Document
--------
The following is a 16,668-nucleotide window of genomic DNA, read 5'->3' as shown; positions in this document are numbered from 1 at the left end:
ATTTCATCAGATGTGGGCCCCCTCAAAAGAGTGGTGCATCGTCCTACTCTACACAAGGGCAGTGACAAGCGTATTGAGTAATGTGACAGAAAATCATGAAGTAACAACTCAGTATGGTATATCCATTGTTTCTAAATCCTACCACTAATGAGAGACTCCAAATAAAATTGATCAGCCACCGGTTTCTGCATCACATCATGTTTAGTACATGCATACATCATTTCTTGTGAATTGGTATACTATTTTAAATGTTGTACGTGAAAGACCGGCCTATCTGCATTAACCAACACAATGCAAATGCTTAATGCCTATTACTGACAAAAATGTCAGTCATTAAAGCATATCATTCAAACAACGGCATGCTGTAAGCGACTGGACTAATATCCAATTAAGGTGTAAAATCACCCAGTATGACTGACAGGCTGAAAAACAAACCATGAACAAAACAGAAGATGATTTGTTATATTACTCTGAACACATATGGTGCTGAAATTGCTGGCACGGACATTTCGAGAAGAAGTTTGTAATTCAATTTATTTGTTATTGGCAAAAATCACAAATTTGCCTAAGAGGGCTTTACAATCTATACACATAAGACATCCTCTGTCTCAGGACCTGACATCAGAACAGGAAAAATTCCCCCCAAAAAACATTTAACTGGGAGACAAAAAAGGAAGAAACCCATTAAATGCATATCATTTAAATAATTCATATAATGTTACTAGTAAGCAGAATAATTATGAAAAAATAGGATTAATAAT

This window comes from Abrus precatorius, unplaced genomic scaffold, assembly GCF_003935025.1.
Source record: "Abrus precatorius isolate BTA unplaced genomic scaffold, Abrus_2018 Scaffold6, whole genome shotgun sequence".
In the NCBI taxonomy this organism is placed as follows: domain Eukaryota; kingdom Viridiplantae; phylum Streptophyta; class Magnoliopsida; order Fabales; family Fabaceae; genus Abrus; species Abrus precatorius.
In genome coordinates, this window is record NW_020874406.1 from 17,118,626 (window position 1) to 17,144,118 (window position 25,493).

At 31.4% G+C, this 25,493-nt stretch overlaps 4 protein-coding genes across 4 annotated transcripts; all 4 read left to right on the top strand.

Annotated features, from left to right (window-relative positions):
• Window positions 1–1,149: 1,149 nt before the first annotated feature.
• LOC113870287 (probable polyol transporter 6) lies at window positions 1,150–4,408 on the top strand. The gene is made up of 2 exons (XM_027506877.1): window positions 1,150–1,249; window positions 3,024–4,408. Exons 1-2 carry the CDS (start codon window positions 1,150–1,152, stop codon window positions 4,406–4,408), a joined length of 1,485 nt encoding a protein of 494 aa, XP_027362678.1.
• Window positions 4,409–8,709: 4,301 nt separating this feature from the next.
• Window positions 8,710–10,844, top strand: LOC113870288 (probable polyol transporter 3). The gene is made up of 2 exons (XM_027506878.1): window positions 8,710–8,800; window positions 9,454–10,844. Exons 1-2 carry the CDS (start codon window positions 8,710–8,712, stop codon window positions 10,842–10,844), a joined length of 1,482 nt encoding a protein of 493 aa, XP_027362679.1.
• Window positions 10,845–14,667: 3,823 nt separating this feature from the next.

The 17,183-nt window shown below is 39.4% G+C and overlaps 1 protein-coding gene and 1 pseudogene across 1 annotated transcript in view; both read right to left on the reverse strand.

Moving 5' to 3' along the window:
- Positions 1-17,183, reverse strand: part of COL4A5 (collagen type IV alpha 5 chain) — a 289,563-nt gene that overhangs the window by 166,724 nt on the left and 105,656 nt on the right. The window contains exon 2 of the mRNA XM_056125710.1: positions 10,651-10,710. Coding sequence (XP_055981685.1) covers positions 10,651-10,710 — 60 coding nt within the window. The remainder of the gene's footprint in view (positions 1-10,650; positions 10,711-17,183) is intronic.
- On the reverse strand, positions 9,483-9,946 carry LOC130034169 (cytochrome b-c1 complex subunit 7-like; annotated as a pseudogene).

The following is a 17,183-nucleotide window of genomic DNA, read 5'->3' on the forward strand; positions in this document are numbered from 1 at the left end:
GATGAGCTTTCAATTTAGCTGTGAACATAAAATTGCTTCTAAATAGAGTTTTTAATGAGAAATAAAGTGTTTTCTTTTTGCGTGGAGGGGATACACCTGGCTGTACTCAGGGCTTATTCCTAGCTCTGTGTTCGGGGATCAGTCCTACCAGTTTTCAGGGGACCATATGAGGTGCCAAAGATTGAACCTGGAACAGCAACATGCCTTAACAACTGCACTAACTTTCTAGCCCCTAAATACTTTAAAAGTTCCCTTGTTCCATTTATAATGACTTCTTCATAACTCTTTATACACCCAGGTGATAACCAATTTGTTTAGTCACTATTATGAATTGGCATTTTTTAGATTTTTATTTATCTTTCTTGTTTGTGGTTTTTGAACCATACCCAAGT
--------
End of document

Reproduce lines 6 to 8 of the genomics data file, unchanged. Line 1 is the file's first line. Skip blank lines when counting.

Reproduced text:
In genome coordinates, this window is record NW_020874406.1 from 17,118,626 (window position 1) to 17,144,118 (window position 25,493).

At 31.4% G+C, this 25,493-nt stretch overlaps 4 protein-coding genes across 4 annotated transcripts; all 4 read left to right on the top strand.

Annotated features, from left to right (window-relative positions):